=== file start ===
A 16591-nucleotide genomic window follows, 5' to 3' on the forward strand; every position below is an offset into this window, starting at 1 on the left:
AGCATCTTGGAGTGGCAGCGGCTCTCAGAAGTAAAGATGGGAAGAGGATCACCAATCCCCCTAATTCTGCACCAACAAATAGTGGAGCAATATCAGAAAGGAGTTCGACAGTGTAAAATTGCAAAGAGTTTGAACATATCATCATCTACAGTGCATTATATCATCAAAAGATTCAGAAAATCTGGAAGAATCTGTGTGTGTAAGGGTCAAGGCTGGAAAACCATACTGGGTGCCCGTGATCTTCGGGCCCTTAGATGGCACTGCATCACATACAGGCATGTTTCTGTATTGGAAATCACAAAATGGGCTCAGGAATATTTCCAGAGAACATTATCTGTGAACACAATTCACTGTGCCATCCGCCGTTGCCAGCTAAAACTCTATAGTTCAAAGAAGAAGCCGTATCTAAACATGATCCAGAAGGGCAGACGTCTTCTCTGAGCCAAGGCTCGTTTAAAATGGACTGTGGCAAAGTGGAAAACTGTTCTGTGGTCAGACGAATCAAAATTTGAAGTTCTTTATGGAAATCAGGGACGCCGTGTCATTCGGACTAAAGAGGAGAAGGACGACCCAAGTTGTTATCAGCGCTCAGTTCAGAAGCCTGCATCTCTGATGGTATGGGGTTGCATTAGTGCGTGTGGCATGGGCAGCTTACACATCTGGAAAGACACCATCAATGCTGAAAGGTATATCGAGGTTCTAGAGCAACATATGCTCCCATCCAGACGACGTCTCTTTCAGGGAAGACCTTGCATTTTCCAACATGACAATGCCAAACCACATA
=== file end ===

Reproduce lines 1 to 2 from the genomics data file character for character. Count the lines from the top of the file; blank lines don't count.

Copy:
A 16591-nucleotide genomic window follows, 5' to 3' on the forward strand; every position below is an offset into this window, starting at 1 on the left:
AGCATCTTGGAGTGGCAGCGGCTCTCAGAAGTAAAGATGGGAAGAGGATCACCAATCCCCCTAATTCTGCACCAACAAATAGTGGAGCAATATCAGAAAGGAGTTCGACAGTGTAAAATTGCAAAGAGTTTGAACATATCATCATCTACAGTGCATTATATCATCAAAAGATTCAGAAAATCTGGAAGAATCTGTGTGTGTAAGGGTCAAGGCTGGAAAACCATACTGGGTGCCCGTGATCTTCGGGCCCTTAGATGGCACTGCATCACATACAGGCATGTTTCTGTATTGGAAATCACAAAATGGGCTCAGGAATATTTCCAGAGAACATTATCTGTGAACACAATTCACTGTGCCATCCGCCGTTGCCAGCTAAAACTCTATAGTTCAAAGAAGAAGCCGTATCTAAACATGATCCAGAAGGGCAGACGTCTTCTCTGAGCCAAGGCTCGTTTAAAATGGACTGTGGCAAAGTGGAAAACTGTTCTGTGGTCAGACGAATCAAAATTTGAAGTTCTTTATGGAAATCAGGGACGCCGTGTCATTCGGACTAAAGAGGAGAAGGACGACCCAAGTTGTTATCAGCGCTCAGTTCAGAAGCCTGCATCTCTGATGGTATGGGGTTGCATTAGTGCGTGTGGCATGGGCAGCTTACACATCTGGAAAGACACCATCAATGCTGAAAGGTATATCGAGGTTCTAGAGCAACATATGCTCCCATCCAGACGACGTCTCTTTCAGGGAAGACCTTGCATTTTCCAACATGACAATGCCAAACCACATA